Other features being added are geared toward improving the user experience, but in terms of system response rather than introducing whizzy new interface design. It was fascinating to come to the realization of just how much Apple engineers are questioning everything in the system, even so far as shutting down the computer faster. Some features will require developers to write new code to take advantage of them, but with Apple planning to make these improvements to their own applications I think life will be filled with fewer spinning beach balls out of the box, making this a worthwhile upgrade for every user, not just those needing high-powered computation.
The biggest problem with the sessions is the logistical problem of moving so many people around efficiently. Almost every session required a queue out front to get in, and were accompanied by requests to leave each auditorium as soon as possible when finished. The logistics of the crowd always gets grumbles from past attendees (last year’s attendance was “over 5,000” and this year was 5,200), but I felt the staff did an excellent job of making it all smooth and compact while being friendly and courteous. Even past attendees complimented the staff on being much friendlier than last year’s staff.
As expected, the iPhone sessions were the star attractions, but I tended to avoid them in favor of other desktop technologies. I was shocked when a session on Bonjour networking was packed—it’s a ten-year-old technology now, it should be old hat—until I realized that it’s the preferred network discovery mechanism for the iPhone, too.
I attended a session every period one was offered, except for two end-of-the-day sessions so I could have time to head back to “home base” and return later. Sometimes I had to make a tough decision between two sessions I was very interested in (I look forward to videos of the sessions being available) and other times I just chose which current session looked least boring, but I was determined to take full advantage of session times.
Most people will tell you one of the most useful yet woefully overlooked aspects of WWDC is the labs. You can look up the scheduled times for certain topics of discussion, sign up for a time slot, and get one-on-one time with an Apple Engineer to answer your questions and/or give you feedback on your design.
Sadly, my development is neither in a state where I need help getting past a problem I’ve been banging my head against, nor far enough along that I feel I could expect any useful review feedback. Coupled with always being able to find a session I could find interest in, I did not attend any lab sessions. I do know of plenty others, though, who got great constructive criticisms on their UI, concise answers to questions, and even a full day (or more) of working through issues. I fully intend to shift my focus to labs if I attend next year.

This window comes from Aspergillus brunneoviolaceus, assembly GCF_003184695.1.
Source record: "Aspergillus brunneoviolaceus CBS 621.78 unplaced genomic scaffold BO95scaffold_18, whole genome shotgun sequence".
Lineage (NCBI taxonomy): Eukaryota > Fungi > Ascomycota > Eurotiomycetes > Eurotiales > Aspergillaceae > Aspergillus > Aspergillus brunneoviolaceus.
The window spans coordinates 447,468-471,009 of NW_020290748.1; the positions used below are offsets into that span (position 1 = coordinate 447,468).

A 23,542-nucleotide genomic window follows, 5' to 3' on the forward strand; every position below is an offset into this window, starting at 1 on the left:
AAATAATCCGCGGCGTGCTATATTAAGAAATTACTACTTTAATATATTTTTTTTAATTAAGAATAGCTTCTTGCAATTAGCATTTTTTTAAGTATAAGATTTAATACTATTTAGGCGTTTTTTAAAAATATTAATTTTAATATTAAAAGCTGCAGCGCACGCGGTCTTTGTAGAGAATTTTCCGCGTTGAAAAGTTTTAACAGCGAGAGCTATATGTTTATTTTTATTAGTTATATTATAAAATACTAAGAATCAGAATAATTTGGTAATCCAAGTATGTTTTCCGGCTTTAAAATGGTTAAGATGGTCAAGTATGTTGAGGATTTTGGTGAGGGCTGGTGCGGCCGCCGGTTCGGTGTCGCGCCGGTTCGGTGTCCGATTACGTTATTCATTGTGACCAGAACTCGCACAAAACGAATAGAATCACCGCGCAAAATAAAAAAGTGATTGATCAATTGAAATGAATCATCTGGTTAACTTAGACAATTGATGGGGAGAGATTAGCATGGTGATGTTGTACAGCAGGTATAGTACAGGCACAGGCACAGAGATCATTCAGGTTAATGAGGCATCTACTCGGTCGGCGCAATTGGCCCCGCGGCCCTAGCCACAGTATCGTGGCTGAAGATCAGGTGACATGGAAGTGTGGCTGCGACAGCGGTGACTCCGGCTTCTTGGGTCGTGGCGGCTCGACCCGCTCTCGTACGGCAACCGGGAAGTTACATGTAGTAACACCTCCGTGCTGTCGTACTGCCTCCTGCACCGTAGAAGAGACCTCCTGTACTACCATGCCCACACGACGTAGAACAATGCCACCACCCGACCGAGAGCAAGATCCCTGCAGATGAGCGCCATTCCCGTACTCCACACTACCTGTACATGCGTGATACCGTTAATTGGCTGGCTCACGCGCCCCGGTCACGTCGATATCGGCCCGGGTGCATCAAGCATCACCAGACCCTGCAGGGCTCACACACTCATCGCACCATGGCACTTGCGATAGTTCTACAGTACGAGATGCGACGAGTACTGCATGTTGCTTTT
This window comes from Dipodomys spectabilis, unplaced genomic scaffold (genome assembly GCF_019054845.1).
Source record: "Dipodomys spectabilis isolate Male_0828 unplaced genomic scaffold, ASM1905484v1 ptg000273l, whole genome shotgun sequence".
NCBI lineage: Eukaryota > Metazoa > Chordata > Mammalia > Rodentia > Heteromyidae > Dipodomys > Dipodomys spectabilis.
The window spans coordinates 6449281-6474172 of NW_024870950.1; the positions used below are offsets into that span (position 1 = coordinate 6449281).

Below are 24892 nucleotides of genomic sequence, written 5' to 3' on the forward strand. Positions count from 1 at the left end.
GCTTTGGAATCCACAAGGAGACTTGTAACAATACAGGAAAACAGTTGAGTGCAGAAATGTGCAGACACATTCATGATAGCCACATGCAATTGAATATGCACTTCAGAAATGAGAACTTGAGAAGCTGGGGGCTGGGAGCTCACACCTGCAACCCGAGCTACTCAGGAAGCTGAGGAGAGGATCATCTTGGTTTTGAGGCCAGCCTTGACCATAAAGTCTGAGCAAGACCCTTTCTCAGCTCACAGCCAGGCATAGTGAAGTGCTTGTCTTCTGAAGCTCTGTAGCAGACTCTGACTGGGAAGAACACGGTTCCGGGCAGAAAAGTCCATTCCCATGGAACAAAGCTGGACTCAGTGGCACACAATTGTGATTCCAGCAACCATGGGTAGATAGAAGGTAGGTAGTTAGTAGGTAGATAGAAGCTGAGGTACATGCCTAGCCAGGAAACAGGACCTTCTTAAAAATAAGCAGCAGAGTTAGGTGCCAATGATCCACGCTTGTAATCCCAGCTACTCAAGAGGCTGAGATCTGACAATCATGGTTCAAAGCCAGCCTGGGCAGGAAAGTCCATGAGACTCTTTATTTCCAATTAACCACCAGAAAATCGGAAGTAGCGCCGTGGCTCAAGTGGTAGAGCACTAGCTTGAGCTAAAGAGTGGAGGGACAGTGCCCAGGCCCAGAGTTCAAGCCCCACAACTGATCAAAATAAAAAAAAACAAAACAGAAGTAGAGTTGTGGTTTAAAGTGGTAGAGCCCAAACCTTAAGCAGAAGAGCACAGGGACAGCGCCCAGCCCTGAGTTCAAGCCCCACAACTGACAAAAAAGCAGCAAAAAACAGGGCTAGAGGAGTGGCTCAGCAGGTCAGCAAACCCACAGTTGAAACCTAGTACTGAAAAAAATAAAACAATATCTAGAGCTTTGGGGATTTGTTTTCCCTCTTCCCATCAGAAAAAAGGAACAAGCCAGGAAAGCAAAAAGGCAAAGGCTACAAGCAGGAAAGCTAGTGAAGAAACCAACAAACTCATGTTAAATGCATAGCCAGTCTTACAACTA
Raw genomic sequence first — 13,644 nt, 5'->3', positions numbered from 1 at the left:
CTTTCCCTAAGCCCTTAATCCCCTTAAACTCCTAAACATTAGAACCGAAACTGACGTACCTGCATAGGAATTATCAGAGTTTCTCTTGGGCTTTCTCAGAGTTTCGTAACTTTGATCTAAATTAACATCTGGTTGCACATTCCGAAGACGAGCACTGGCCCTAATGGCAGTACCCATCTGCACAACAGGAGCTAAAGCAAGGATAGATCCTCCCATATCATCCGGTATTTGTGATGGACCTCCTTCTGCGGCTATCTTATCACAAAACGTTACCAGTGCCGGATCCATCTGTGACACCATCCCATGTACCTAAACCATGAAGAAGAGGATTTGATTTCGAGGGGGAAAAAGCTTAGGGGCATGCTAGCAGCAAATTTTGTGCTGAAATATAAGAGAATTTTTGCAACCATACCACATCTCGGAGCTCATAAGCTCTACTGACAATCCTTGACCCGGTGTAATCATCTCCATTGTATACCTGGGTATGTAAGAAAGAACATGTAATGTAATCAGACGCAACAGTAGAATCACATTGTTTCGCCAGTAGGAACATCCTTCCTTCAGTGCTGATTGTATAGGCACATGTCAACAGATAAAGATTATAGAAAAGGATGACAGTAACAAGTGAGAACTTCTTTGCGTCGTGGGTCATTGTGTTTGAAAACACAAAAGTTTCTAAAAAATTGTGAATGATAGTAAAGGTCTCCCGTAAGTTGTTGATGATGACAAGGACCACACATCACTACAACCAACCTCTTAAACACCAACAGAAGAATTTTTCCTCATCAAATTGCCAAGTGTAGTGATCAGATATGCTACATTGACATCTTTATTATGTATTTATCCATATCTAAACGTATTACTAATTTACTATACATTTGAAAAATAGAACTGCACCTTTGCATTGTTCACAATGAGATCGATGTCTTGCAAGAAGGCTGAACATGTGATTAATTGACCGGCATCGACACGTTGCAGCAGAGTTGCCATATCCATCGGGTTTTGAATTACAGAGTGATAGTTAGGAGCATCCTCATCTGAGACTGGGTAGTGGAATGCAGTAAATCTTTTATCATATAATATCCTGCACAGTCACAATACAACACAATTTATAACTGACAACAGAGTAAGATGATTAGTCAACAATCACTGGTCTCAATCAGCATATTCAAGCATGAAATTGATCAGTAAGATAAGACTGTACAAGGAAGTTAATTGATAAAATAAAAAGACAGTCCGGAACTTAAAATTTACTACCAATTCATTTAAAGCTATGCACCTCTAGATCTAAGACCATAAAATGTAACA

Ask any previous attendee, and you will almost universally be told the biggest takeaway from WWDC is the socializing and networking opportunities, and I completely agree. I may not agree with the occasional attitude of networking to the point of skipping sessions, but even at that extreme it holds true that there is the promise of videos of the sessions being available later—missed networking opportunities like these will not come again.
I am not a naturally gregarious person; I have always tended to fear that if I can’t follow up “Hi, my name is Paul” with a reason that person should be interested in me, I have only intruded on their time. But this attitude is borne of going out to meat-market bars or standing in book signing lines as a fan; WWDC is most certainly different. There are many Apple engineers there, and they are interested in what you are doing with their systems, how you felt about learning them, and what kind of wild hair-brained ideas you may have for them. Most of the attendees there are also interested in what you are doing, but they are a bit more likely to be distracted by trying to extract knowledge just as you are. At WWDC at least, you are really rewarded by putting yourself out there to give others the opportunity to find you interesting.